Would you like to see this page in English? Click here.

この商品をお持ちですか? マーケットプレイスに出品する
Ultimate Things: An Orthodox Christian Perspective on the End Times

Kindle をお持ちでない場合、こちらから購入いただけます。 Kindle 無料アプリのダウンロードはこちら

Ultimate Things: An Orthodox Christian Perspective on the End Times [ペーパーバック]

Dennis Eugene Engleman
5つ星のうち 5.0  レビューをすべて見る (1 件のカスタマーレビュー)
参考価格: ¥ 2,005
価格: ¥ 1,980 通常配送無料 詳細
OFF: ¥ 25 (1%)
o o o o o o o o o o o o o o o o o o o o o o o o o o o o o o o o o o o o o o o o o o o o o o o o o o o o o o o o o o o o o o o o
一時的に在庫切れ; 入荷時期は未定です。 在庫状況について
この商品は、Amazon.co.jp が販売、発送します。 ギフトラッピングを利用できます。

Amazon Student会員なら、この商品は10%Amazonポイント還元(Amazonマーケットプレイスでのご注文は対象外)。



  • ペーパーバック: 296ページ
  • 出版社: Conciliar Pr (1995/09)
  • 言語: 英語, 英語, 英語
  • ISBN-10: 096227139X
  • ISBN-13: 978-0962271397
  • 発売日: 1995/09
  • 商品パッケージの寸法: 14 x 1.7 x 21.6 cm
  • おすすめ度: 5つ星のうち 5.0  レビューをすべて見る (1 件のカスタマーレビュー)
  • Amazon ベストセラー商品ランキング: 洋書 - 1,411,566位 (洋書のベストセラーを見る)
  •  カタログ情報、または画像について報告


1 人中、1人の方が、「このレビューが参考になった」と投票しています。
投稿者 Poulain


... 続きを読む ›
Amazon.com で最も参考になったカスタマーレビュー (beta)
Amazon.com: 5つ星のうち 4.3  14 件のカスタマーレビュー
29 人中、27人の方が、「このレビューが参考になった」と投票しています。
5つ星のうち 5.0 This Book is Shelter from the Pop Prophecy Storm 1999/10/28
投稿者 Scott Brown (smbrown@fixitnow.com) - (Amazon.com)
Finally!! One of the faithful from the Holy Orthodox Church steps into the eschatology fray and knocks the socks off the pop prophecy fads so in vogue today. Also features a preface from one of my favorite heirarchs in the Church today, Fr. Tom Hopko.
Rather than setting out his own interpretation, as is so vogue in many fractalized Protestant circles today, Engleman, in the true tradition of the Orthodox Church, quotes extensively from the Church Fathers on eschatological matters. Heretical and 'gitchee' modern doctrines like the Rapture are debunked as non-canonical, non-scriptural, and the vain imaginings of a 19th century Scotish woman.
As a practicing Orthodox Christian myself, I received immense guidance from this book and am very thankful to Dennis Engleman for this timely and much needed contribution.
19 人中、17人の方が、「このレビューが参考になった」と投票しています。
投稿者 カスタマー - (Amazon.com)
This is an amazing book. It is defintely the best book written on the coming times. Throw out Nostradamus, according to the Holy Scriptures, the Church Fathers of Ancient Christianty, and Orthodox Bishops of old and new, Nostradamus is way off! The Orthodox Church does not recieve prophecy from a single person, nor does it give dates on future events that do not happen. This book is a must read for all Orthodox Christians and those who want to live in eternal life forever. People who read this book will be very surprised to find what the end really holds for our lives and the planet we live on. MUST READ!! MUST READ!!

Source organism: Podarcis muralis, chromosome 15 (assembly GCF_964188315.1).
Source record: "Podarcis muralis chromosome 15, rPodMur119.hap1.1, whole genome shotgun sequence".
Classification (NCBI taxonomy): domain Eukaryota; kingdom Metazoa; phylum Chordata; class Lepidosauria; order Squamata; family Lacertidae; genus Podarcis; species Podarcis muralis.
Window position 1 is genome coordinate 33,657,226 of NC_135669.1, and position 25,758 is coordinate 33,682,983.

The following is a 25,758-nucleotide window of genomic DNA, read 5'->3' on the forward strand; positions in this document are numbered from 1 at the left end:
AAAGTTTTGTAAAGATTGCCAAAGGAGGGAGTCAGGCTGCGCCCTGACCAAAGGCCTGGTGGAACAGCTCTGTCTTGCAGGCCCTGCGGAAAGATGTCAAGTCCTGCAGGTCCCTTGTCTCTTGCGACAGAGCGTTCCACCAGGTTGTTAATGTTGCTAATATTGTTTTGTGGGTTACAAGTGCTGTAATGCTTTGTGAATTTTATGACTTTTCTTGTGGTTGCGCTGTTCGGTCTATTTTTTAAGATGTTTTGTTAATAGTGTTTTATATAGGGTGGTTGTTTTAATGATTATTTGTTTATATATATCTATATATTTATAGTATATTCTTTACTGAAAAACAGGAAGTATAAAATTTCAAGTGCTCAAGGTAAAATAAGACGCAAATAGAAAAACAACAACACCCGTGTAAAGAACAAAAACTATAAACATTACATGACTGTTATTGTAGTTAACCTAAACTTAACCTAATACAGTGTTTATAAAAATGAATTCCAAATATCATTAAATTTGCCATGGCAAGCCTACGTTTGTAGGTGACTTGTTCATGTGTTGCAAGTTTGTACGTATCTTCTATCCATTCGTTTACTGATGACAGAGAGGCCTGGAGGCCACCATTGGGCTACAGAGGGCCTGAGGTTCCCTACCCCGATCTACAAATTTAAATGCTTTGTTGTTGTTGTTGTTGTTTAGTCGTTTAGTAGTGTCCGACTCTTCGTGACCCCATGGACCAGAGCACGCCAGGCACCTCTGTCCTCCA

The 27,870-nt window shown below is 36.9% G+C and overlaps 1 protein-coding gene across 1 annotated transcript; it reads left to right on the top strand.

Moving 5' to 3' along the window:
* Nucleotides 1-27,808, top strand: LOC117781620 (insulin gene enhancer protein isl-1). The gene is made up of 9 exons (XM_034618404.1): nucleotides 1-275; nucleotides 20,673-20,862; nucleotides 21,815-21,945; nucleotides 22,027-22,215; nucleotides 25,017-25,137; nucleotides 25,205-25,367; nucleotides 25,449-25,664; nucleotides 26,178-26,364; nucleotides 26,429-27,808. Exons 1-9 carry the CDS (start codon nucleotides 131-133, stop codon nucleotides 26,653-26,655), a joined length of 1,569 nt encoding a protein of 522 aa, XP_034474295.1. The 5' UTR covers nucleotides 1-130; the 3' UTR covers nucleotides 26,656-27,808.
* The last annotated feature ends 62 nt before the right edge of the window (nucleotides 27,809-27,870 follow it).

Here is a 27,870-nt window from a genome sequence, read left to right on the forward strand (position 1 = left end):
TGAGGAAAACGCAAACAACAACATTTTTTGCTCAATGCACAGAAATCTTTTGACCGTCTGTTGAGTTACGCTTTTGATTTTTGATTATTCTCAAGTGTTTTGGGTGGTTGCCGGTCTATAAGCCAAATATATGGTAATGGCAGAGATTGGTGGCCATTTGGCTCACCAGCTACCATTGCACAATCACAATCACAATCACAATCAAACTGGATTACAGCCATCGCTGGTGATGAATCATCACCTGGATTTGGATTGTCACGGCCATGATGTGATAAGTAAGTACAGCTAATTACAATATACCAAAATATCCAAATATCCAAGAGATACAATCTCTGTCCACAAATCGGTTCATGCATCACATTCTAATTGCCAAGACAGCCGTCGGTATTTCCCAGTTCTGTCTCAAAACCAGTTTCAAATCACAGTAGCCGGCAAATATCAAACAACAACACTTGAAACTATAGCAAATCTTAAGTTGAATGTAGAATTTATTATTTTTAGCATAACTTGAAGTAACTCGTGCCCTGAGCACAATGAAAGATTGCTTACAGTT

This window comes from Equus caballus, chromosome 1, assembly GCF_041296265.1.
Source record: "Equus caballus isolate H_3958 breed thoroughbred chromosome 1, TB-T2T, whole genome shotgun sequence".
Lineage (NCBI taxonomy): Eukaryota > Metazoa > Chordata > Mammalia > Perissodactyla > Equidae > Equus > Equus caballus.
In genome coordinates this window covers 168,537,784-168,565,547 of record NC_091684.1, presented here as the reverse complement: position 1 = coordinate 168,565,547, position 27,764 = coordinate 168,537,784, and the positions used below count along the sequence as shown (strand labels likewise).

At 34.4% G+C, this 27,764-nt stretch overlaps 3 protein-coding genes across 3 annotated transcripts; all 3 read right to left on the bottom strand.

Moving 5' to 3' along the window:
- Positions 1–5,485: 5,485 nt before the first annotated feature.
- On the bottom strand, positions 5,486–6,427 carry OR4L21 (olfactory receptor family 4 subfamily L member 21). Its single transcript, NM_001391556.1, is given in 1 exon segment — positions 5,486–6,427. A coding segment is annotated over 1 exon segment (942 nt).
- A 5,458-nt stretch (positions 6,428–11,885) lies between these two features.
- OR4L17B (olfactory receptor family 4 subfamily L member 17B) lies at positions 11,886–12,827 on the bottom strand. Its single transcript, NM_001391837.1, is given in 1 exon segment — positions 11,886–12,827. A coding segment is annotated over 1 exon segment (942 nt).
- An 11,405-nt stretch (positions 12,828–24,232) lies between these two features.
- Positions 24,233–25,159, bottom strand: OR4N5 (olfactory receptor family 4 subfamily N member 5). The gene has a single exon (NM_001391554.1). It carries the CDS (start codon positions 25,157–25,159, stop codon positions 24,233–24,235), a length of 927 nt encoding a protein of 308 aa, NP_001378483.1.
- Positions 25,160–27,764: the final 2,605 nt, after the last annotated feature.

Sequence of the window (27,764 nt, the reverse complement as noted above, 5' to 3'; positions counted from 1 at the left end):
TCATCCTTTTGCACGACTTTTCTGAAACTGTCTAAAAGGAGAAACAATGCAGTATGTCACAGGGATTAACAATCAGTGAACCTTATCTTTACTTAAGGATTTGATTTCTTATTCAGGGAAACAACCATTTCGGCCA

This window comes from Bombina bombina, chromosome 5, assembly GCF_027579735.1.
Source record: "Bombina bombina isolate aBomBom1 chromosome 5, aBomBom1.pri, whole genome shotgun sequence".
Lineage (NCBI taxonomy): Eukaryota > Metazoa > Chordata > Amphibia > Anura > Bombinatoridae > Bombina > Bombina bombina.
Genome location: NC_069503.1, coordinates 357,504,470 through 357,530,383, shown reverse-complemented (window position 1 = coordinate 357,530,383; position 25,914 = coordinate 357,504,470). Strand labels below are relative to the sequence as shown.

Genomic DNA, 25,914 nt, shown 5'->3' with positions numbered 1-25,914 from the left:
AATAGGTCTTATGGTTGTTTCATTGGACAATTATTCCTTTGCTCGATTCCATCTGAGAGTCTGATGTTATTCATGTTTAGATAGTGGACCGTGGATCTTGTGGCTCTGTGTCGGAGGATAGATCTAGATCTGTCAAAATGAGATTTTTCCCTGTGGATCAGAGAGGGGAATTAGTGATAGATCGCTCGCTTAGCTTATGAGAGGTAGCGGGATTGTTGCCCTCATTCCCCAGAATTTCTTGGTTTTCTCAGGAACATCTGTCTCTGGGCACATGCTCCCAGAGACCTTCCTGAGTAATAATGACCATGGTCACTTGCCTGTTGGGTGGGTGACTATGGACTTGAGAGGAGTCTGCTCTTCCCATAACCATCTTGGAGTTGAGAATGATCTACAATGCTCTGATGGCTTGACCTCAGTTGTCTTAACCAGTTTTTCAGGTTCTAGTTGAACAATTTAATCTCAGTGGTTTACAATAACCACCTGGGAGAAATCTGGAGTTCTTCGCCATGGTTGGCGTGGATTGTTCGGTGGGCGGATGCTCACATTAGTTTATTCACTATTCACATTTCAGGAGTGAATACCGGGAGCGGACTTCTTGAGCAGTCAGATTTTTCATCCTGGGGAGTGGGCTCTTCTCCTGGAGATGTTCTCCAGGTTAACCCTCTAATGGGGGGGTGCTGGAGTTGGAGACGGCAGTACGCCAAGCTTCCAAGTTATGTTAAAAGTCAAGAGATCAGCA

21 人中、17人の方が、「このレビューが参考になった」と投票しています。
5つ星のうち 3.0 Wanted So Much To Like it, But Was Left Wanting 2001/6/23
投稿者 K.H. - (Amazon.com)
After years of reading everything from non-traditional end-times views by Seventh-Day Adventist and pre-millinial views like LeHaye and Lindsey, I wanted so much to read a more careful and thoughtful depiction on Christian Eschatology. So far I'm still wanting.
First, the title is a misnomer, since in the forward, Father Hopko, who endorses the book, also tells the reader that the book is an "Orthodox Perspective" not neccesaarily "Orthodox Teaching." I'm not to sure what that is supposed to mean. The Orthodox Church does not agree with this escthalocial construct, but it is written with an Orthodox twist? It is not clear. Therefore, the book is purchased with a kind of false pretense. The title "Orthodox Perspective" gives the suspecting buyer the ideal he is reading "Orthodox teaching."
While the author quotes several Saints of the Church, scripture, and teachers, he is sometimes dis-jointed in connecting the dots. He often quotes too much and fails in providing enough personnal commentary.
While I tend to agree with his position compared to the curent rage of Pre-tribulational theology, I do not find too much different from traditional Amillinialism. The twist comes here in this text with a focus on Eastern Christrianity. This is the books strength. The West has ofetn view the "last days" through an American eyes version. The middle East climatic battles are read on what is America's role. This book tends to demonstarte the Church's role as we are Christians first, and Nationalist second.